One grisly murder, one determined detective, and the suspect she dreads confronting ... her father.
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Why I love it
Author, Two Girls Down
As the author of a mystery-thriller with a tough but damaged female protagonist, I thought this story about a detective with a troubled past was familiar territory and was confident I would see the twists coming a hundred pages out. Um, not the case. Sweet Little Lies surprised me over and over again.
While investigating a seemingly routine murder case in London, Detective Constable Cat Kinsella is drawn into a maze of cover-ups reaching all the way back to the disappearance of a teenage girl 18 years prior. But what’s even more unsettling than a two-decade-old mystery is that Cat has never been able to shake the feeling that her gangster father was involved in the crime. Now, Cat can no longer ignore the past as the clock ticks for her to find the killer.
When I finished Sweet Little Lies after a 48-hour binge of subway-reading, ignoring-boss’s-phone-calls-at-day-job-reading, crossing-the-street-reading (not recommended), late-night-after-kid-goes-to-bed-reading, I did a thing I do with my favorite mysteries: I went back to the beginning and read the first 20 pages again. Only then did I realize Caz Frear’s mastery, how the seemingly non-magic beans she dropped along the way grew into gloriously unpredictable and yet completely satisfying intertwined stalks of character and plot. Not only did this book keep me guessing until the end, it was also a sharp portrait of the many ways in which parents and children hurt and save each other. Fans of Tana French will love this. I did.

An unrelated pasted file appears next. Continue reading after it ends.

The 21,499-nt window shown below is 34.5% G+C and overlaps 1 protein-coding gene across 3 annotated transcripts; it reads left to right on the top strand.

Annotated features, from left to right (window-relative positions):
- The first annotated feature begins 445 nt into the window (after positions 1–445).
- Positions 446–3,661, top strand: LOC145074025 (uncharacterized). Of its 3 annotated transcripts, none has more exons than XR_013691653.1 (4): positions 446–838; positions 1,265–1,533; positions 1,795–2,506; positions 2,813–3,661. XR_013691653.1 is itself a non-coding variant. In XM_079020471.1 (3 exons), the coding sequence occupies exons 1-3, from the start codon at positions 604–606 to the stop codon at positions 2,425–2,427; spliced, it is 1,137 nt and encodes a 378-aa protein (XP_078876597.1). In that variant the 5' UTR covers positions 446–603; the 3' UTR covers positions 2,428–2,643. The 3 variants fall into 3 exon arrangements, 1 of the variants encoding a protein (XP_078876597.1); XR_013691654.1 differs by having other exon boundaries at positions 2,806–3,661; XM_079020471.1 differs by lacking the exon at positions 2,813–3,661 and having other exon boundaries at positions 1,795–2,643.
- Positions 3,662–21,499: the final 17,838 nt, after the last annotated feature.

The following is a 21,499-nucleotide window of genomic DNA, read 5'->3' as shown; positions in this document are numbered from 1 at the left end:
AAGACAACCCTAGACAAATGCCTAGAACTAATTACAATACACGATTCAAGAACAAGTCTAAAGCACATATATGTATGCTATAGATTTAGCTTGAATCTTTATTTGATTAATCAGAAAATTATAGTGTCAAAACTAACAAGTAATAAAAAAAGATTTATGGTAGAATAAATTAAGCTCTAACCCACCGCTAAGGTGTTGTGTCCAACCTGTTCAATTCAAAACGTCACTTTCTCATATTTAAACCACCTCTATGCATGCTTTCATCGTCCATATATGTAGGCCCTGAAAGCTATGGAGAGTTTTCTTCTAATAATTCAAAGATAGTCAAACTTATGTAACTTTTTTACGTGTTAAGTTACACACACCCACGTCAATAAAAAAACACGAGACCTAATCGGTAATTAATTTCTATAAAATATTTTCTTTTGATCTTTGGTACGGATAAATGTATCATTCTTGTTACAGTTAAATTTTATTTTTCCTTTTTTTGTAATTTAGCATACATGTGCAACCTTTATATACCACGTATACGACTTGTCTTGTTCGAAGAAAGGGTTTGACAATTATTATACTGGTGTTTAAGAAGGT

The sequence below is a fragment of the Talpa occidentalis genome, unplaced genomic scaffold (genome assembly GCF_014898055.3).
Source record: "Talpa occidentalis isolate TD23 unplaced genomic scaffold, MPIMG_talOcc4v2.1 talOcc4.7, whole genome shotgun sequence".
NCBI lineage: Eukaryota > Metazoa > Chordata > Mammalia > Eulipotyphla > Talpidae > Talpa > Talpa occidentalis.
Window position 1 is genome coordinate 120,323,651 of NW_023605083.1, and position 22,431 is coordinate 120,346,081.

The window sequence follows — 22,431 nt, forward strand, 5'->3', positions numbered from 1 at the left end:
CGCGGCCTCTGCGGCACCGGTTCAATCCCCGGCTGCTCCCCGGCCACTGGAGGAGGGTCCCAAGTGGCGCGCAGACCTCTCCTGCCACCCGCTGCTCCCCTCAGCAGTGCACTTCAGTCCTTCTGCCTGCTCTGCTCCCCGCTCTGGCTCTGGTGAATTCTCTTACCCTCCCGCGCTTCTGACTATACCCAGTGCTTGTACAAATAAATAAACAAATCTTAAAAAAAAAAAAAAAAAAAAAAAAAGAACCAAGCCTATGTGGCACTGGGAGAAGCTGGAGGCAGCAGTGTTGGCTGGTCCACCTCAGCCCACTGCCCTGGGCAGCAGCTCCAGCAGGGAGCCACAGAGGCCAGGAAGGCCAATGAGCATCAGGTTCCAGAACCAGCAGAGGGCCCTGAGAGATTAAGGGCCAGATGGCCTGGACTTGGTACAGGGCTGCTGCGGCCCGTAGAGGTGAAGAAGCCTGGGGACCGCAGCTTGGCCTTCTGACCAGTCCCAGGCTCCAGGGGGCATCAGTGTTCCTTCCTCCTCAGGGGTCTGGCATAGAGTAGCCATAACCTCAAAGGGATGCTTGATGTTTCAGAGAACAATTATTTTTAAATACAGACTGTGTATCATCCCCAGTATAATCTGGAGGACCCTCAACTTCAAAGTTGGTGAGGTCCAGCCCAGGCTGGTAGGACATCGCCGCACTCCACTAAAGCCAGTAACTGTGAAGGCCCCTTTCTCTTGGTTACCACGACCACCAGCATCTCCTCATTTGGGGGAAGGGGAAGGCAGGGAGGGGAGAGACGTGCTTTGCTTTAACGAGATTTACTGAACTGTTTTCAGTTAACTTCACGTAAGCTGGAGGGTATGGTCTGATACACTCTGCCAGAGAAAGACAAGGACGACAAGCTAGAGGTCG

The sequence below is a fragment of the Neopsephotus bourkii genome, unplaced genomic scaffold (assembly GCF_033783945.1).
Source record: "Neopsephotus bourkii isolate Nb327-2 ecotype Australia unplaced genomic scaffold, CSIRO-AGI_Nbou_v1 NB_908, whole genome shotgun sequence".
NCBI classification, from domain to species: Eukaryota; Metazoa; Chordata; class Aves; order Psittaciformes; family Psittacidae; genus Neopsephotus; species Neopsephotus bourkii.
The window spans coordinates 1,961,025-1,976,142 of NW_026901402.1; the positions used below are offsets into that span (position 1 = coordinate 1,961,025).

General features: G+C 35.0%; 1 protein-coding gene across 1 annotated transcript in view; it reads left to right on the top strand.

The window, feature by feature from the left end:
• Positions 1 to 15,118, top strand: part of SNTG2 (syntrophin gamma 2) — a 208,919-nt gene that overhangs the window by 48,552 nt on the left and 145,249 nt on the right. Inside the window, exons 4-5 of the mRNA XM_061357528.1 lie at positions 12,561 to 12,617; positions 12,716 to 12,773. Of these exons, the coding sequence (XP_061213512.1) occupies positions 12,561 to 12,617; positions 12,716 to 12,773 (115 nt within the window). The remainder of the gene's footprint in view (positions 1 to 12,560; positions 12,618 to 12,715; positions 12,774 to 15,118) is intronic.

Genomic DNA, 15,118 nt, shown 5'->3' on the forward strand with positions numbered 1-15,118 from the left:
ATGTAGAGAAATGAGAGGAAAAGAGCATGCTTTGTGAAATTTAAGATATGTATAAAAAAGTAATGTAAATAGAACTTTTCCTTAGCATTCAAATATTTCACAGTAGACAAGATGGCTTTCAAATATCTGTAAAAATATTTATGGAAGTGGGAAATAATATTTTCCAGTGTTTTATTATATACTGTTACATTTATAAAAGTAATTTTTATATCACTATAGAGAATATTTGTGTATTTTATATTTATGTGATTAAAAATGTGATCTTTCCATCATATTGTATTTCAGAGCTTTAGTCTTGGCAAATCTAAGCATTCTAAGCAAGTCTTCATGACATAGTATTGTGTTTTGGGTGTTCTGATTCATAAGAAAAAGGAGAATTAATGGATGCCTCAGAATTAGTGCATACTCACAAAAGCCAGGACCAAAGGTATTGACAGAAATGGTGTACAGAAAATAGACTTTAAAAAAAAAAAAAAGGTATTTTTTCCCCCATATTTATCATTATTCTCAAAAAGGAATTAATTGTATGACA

Twenty-six-year-old Cat Kinsella overcame a troubled childhood to become a Detective Constable with the Metropolitan Police Force, but she’s never been able to banish her ghosts. When she’s called to the scene of a murder in Islington, not far from the pub her estranged father still runs, she discovers that Alice Lapaine, a young housewife who didn’t get out much, has been found strangled.
Cat and her team immediately suspect Alice’s husband, until she receives a mysterious phone call that links the victim to Maryanne Doyle, a teenage girl who went missing in Ireland 18 years earlier. The call raises uneasy memories for Cat—her family met Maryanne while on holiday, right before she vanished. Though she was only a child, Cat knew that her charming but dissolute father wasn’t telling the truth when he denied knowing anything about Maryanne or her disappearance. Did her father do something to the teenage girl all those years ago? Could he have harmed Alice now? And how can you trust a liar even if he might be telling the truth?
Determined to close the two cases, Cat rushes headlong into the investigation, crossing ethical lines and trampling professional codes. But in looking into the past, she might not like what she finds ...